I'm pleased to announce the availability of the Proposed Final Draft revisions of the next release of the JavaServerTMFaces and Pages specifications. The Faces spec may be downloaded from <http://www.jcp.org/en/jsr/detail?id=252> and the Pages spec may be downloaded from <http://www.jcp.org/en/jsr/detail?id=245>We really want feedback! Please use our Forum to share your thoughts on the specs. Or you may send feedback to the comments alias for Faces or JSP (jsr-252-comments@jcp.org and jsr-245-comments@jcp.orgrespectively) .

In this entry, I link to a comprehensive high level outline of the changes to the spec since the 1.1 release of the Faces spec. I've decided include changes present in the December Early Draft Release, the April Public Review Release and the current Proposed Final Draft release for completeness. As such, this entry repeats some information from myblog entry on the April Public Review Release. If you're looking for what's new since that the Public Review release only, please consult this issue tracker query.

Keep in mind this is a high level outline, for details, I encourage you to read the relevant sections of the spec itself.

Before we get to the outline, here is a brief summary of the main changes:

  • Unified EL

    The expression language used in Faces, which was inspired by the expression language used in JSTL and JSP, has been generalized and extracted into its own top level javax.el package. The EL is agnostic of the technology hosting it, such as JSP or Faces, and is intended to be generally useful in the same way one can use OGNL in a variety of applications. Faces now has deprecated its internal EL in favor of using the Unified EL.

  • New Tree Creation and Content Interweaving Model for Faces applications that use JSP

    While it is perfectly acceptable to use Faces without using JSP, many people find their productivity increases when using these two technologies together. Unfortunately, as amply documented by Hans Bergsten in his article at onjava.com, there were some integration cases that didn't work as expected. By changing the specification of the implementation of the Faces ViewHandler for JSP, as well as changing the JSP custom tag base class used by all Faces component tags, these problems have all been resolved.

  • Integration with JSTL

    Another long standing problem was in using JSTL's<c:forEach> tag to contain Faces input components. Because JSP has no notion of a postback, it was not possible to apply the values correctly to the nested input components on postback. By introducing some new concepts into the EL, it is now possible to fully use <c:forEach>with any kind of Faces component. This will require a new release of JSTL, which will also be present in J2EE 5, along with Faces and JSP.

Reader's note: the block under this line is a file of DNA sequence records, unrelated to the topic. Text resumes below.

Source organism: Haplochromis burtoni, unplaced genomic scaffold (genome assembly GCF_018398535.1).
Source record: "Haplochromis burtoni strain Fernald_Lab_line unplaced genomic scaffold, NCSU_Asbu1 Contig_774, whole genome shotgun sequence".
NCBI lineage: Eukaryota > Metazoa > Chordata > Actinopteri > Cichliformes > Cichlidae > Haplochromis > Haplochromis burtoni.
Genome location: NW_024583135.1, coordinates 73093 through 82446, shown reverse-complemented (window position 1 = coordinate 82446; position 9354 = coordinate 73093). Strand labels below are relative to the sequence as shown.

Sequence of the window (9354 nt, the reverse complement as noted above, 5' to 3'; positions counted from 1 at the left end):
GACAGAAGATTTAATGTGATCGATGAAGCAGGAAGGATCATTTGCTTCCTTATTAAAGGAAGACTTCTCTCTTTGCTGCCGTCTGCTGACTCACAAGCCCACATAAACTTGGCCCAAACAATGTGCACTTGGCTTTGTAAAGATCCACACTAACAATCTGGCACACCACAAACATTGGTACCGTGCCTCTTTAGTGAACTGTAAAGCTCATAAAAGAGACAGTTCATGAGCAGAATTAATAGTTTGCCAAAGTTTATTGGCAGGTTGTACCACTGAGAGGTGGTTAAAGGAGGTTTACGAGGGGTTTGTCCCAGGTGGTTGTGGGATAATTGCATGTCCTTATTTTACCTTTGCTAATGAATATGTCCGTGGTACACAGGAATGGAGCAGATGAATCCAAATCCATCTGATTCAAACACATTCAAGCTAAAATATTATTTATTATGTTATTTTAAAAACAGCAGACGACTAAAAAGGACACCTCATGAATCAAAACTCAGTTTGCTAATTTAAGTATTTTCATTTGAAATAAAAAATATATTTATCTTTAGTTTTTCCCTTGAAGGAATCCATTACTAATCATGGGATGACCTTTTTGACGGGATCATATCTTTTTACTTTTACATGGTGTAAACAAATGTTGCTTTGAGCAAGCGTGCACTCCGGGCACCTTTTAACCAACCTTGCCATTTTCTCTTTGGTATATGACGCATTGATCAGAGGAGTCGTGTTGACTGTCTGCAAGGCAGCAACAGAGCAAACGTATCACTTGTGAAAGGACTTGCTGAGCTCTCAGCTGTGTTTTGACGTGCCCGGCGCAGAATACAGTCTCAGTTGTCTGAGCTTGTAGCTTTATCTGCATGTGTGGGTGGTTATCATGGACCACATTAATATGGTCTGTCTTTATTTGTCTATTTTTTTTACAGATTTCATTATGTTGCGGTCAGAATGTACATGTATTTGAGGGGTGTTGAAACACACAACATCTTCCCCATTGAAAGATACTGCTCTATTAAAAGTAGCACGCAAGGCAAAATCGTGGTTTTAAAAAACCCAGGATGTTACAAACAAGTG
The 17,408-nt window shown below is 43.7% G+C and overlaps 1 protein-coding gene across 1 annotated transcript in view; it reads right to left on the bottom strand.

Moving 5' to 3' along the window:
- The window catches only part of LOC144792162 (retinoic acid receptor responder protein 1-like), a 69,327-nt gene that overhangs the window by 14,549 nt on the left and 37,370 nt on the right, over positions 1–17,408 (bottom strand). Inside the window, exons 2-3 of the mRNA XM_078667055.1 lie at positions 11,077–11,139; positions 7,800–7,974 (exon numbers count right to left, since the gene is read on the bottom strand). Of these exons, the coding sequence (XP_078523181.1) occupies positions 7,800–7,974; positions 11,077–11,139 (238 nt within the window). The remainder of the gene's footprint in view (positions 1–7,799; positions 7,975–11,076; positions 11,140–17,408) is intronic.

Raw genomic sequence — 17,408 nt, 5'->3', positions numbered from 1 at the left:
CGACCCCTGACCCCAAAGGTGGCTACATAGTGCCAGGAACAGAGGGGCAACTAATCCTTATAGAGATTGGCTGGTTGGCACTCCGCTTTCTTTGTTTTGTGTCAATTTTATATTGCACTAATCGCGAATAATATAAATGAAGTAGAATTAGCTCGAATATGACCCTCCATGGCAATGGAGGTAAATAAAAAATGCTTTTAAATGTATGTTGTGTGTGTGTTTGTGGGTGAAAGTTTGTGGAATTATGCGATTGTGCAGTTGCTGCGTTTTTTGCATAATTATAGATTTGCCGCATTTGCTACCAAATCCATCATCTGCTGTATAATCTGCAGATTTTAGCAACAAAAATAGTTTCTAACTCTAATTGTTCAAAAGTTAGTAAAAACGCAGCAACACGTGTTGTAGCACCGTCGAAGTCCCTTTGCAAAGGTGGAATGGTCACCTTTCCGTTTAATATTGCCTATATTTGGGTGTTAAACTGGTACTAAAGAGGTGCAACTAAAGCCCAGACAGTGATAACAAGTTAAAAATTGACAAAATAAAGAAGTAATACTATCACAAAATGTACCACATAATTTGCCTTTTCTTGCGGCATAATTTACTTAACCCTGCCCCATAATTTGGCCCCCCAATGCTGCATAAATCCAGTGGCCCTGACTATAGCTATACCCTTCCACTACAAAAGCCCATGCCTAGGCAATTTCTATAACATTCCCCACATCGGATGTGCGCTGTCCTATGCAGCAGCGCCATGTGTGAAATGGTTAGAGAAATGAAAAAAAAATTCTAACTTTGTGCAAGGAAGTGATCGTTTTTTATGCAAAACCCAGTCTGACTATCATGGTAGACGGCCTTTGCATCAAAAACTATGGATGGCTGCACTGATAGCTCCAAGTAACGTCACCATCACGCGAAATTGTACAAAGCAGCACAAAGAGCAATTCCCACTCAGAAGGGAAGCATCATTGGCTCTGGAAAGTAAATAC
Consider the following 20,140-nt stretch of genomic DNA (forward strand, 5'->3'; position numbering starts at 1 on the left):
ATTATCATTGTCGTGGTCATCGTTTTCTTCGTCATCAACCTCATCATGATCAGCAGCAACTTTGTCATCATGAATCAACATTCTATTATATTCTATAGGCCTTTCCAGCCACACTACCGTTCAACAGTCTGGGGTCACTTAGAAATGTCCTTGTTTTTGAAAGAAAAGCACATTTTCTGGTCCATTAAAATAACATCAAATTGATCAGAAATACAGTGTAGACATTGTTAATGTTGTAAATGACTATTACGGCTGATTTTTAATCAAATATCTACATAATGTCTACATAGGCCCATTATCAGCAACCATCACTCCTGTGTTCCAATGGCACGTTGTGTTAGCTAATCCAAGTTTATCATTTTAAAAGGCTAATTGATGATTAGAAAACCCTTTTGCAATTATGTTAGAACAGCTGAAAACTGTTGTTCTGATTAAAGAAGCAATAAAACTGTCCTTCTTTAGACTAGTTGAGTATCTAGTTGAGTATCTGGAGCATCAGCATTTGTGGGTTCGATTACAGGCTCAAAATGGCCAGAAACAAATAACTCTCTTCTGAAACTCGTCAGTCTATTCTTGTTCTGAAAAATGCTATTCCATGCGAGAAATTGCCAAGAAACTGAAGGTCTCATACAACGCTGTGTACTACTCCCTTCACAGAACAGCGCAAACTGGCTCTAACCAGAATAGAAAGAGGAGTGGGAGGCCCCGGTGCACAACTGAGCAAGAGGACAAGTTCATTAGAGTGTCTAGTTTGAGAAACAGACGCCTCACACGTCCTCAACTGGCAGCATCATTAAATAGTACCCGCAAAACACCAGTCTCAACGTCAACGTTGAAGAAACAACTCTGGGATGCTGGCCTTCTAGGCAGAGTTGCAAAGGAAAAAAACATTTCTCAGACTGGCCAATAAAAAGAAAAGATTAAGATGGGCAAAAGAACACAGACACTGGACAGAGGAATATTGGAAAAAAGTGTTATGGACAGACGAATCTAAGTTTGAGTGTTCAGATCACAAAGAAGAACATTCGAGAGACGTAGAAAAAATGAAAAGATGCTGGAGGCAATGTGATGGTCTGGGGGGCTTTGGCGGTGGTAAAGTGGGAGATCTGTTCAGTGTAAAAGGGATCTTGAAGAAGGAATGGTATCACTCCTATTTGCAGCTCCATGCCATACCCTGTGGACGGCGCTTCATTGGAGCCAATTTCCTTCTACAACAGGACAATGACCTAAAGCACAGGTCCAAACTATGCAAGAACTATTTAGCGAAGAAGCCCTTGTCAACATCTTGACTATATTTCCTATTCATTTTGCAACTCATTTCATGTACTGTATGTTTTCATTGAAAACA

• Back Button issues and Multi Frame or Multi Window Faces Apps

    Due to a deficiency in the State Management API using Faces in Multi Frame or Multi Window applications presented some problems. The browser back button also could cause application state to become confused. These problems have now been fixed.

  • Associating a message with a particular component in the page.

    Previous revisions of the spec didn't allow for dynamically including the label of a component in an error message for that component. New spec features now allow for this to happen.

    It is now possible to override the conversion or validation message that is displayed to the user on a per-instance basis. For example:

    <h:inputText value="#{bean.value}" 
      <f:validateLongRange maximum="1" minimum="10"/>
  • AJAX support

    As you should all know by know, AJAX is mainly a component thing, but there are some things the basic JSF framework can do to make things a little easier for those writing AJAXian JSF components. Even without these features (ie, in JSF 1.1), it's very easy to write AJAX components for JSF and easier still to use them.

    Specify that the FacesServlet should look for aninit-param called javax.faces.LIFECYCLE_ID to identify the Lifecycle to be used for processing this request. This approach allows you to map different instances of theFacesServlet with different lifecycles. For example, one mapping for standard JSF requests and another for AJAX JSF requests.

    Specify the name of the state saving parameter so that AJAX scripts can manually post back the state to the server using XMLHttpRequest, therefore enabling the AJAX processing code to have access to the full view. This approach was used in the Progress Bar JSF component. The name of the parameter isjavax.faces.ViewState.

  • Expose an application wide ResourceBundle to the EL.

    We have added a new <resource-bundle> element to the faces-config that allows you to list zero or more resource bundles that should be exposed to the EL using the new ELResolver chain. Doing this allows performance optimizations that prevent the need to create a ResourceBundle for every request.

  • API classes use generics

    In response to strong Expert Group demand, we have applied Java SE 5.0 Generics to the JSF api. Therefore, the minimum JDK requirement for JSF 1.2 is Java SE 5.0. I'm told that it's possible to retroweave a binary to make it run under 1.4, but of course that configuration is not supported or recommended by Sun.

All of these features and more are currently available in the JSF implementation found in Sun's Open Source Appserver, glassfish.

Now, the outline of changes is available here.

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